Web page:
A wildfire bears some similarity to a structure fire, but special qualifications are needed to assess ignition, spread, prevention and damage. Sometimes, there is an inclination to send structure-fire experts to evaluate wildfire claims. There are significant differences between wildfires and other fires that need to be understood. For example, burn patterns might have the same shape, but wildfire V-patterns differ from structure-fire V-patterns. In a structure fire, investigators evaluate vertical V-patterns in the area of origin to establish a cause. In a wildfire, V-shaped patterns show ground-surface burn damage impacted by slope, type of fuel and wind direction. The V widens as the fire goes up the slope or spreads in the wind direction. Near the base of the wildfire V, a heat source that started the fire might be found.

Other clues can be found in the ruins. Unburned grass stems sometimes fall into an area behind the head of the fire. Those grass stems generally point in the direction the fire approached. Similarly, a fire's direction can be ascertained by looking at markings on a tree stump. The burned area of the tree stump usually is consistent with the direction the fire moved. Fires going uphill or with the wind create char patterns with a slope greater than the ground slope. Downslope fires, or those against the wind, create char patterns parallel or even to the ground slope. A fire moving away from the point of origin shows the crown of the trees being more consumed the further the fire goes. Fencing with char depth greater on one side of the fence also indicates the path of the fire.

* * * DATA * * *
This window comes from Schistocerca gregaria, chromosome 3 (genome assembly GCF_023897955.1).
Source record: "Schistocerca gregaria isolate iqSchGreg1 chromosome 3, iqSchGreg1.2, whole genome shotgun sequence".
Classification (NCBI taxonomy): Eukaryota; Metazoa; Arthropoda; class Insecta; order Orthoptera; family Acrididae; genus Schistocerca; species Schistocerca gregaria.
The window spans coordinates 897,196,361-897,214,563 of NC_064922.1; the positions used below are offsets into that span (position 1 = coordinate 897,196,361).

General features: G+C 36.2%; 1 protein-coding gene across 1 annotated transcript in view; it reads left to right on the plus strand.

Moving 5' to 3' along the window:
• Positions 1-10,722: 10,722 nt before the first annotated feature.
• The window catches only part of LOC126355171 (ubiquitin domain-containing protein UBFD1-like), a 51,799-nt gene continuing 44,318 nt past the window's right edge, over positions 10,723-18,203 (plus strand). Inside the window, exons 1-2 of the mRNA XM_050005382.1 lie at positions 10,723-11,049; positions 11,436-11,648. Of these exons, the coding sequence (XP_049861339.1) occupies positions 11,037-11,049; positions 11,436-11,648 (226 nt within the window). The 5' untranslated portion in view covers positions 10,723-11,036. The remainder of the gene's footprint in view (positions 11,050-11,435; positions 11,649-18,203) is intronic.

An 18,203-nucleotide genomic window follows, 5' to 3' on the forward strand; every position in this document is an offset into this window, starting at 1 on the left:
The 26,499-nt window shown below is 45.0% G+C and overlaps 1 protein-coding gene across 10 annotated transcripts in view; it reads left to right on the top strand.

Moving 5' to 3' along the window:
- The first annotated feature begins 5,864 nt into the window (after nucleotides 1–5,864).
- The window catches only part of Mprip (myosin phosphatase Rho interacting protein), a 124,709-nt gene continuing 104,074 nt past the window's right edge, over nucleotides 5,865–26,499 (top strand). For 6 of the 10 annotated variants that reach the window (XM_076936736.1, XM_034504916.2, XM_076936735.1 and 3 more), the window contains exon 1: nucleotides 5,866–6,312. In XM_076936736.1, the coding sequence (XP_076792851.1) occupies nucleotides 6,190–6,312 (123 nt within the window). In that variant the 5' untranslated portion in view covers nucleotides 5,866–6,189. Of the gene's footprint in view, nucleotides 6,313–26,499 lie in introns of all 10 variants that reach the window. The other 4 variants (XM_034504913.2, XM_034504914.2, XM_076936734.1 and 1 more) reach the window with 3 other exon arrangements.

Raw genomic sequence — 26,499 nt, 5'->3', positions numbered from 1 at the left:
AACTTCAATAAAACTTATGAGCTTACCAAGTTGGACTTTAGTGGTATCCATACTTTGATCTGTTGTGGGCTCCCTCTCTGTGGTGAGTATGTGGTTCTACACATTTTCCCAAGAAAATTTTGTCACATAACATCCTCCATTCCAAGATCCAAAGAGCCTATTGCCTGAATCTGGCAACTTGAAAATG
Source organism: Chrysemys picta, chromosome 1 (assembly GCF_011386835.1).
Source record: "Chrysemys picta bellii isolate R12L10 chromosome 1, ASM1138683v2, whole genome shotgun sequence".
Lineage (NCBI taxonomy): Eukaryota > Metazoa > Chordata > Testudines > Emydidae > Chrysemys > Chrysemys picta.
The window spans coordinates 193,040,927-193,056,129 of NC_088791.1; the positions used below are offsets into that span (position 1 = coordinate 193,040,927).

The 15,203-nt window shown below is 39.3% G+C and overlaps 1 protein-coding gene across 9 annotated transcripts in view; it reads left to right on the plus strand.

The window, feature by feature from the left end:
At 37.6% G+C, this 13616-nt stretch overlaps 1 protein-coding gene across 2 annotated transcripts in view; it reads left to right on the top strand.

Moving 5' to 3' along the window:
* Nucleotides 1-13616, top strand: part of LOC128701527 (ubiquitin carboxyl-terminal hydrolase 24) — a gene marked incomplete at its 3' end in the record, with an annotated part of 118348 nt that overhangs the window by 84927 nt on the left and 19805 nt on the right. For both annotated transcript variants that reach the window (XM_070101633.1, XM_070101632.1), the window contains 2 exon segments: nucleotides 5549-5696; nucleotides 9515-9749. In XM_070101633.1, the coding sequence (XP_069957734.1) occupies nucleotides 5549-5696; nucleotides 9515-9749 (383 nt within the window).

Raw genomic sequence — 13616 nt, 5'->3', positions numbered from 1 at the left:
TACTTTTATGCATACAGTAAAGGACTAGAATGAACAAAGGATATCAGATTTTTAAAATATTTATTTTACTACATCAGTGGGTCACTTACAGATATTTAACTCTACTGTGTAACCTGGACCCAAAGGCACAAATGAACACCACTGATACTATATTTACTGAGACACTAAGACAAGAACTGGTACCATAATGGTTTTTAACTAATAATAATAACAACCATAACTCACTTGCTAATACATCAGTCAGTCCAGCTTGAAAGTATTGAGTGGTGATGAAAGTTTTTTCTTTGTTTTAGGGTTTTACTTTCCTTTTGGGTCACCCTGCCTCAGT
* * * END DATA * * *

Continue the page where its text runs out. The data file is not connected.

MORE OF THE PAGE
Wildfire terms include fire head and fire heel. Fire head refers to the fire segment moving most rapidly. Normally, the wind's direction determines a wildfire's path, but topography and slope also play a role. The greatest intensity is at the head of the wildfire. The fire heel is directly opposite the head, with less intense fire sometimes backing or burning slowly away from the head. All the environmental factors preceding and accompanying the event need to be considered along with the evidence left in the fire's wake.

A wildfire's development and spread are affected by the fuel, such as grass, shrubbery, trees or even buildings embedded in the forest, and that fuel's moisture, oil and mineral content. The fuel size, coupled with the weather conditions and topography, bear on ignition and can mitigate or exacerbate a wildfire's spread. Knowledge of these factors is essential in evaluating the overall event and determining cause. Was it a lightning strike? A carelessly discarded cigarette? Campfire? Or did a power line failure cause the fire?